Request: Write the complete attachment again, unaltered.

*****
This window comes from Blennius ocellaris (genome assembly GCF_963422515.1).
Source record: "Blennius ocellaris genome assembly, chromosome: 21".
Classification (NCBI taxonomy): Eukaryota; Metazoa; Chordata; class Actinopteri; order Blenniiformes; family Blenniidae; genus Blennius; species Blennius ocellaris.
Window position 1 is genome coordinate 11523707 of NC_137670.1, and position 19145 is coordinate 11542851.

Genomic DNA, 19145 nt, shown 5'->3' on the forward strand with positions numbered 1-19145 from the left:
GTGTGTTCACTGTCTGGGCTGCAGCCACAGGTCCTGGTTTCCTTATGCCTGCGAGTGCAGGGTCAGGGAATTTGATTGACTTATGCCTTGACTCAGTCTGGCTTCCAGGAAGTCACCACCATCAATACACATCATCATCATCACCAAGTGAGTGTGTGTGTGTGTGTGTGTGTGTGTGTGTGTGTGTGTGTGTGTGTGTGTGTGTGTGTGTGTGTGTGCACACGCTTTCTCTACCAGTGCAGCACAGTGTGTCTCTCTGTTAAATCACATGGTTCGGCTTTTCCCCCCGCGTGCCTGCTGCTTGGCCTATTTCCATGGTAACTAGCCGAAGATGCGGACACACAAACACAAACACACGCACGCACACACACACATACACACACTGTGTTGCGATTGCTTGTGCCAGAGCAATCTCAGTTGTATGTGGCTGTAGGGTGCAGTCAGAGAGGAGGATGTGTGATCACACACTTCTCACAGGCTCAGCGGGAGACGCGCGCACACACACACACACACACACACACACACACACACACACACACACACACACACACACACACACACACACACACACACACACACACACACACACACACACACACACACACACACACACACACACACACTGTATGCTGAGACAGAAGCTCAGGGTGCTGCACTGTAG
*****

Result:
This window comes from Blennius ocellaris (genome assembly GCF_963422515.1).
Source record: "Blennius ocellaris genome assembly, chromosome: 21".
Classification (NCBI taxonomy): Eukaryota; Metazoa; Chordata; class Actinopteri; order Blenniiformes; family Blenniidae; genus Blennius; species Blennius ocellaris.
Window position 1 is genome coordinate 11523707 of NC_137670.1, and position 19145 is coordinate 11542851.

Genomic DNA, 19145 nt, shown 5'->3' on the forward strand with positions numbered 1-19145 from the left:
GTGTGTTCACTGTCTGGGCTGCAGCCACAGGTCCTGGTTTCCTTATGCCTGCGAGTGCAGGGTCAGGGAATTTGATTGACTTATGCCTTGACTCAGTCTGGCTTCCAGGAAGTCACCACCATCAATACACATCATCATCATCACCAAGTGAGTGTGTGTGTGTGTGTGTGTGTGTGTGTGTGTGTGTGTGTGTGTGTGTGTGTGTGTGTGTGTGTGTGCACACGCTTTCTCTACCAGTGCAGCACAGTGTGTCTCTCTGTTAAATCACATGGTTCGGCTTTTCCCCCCGCGTGCCTGCTGCTTGGCCTATTTCCATGGTAACTAGCCGAAGATGCGGACACACAAACACAAACACACGCACGCACACACACACATACACACACTGTGTTGCGATTGCTTGTGCCAGAGCAATCTCAGTTGTATGTGGCTGTAGGGTGCAGTCAGAGAGGAGGATGTGTGATCACACACTTCTCACAGGCTCAGCGGGAGACGCGCGCACACACACACACACACACACACACACACACACACACACACACACACACACACACACACACACACACACACACACACACACACACACACACACACACACACACACACACACACACACACACACACACTGTATGCTGAGACAGAAGCTCAGGGTGCTGCACTGTAG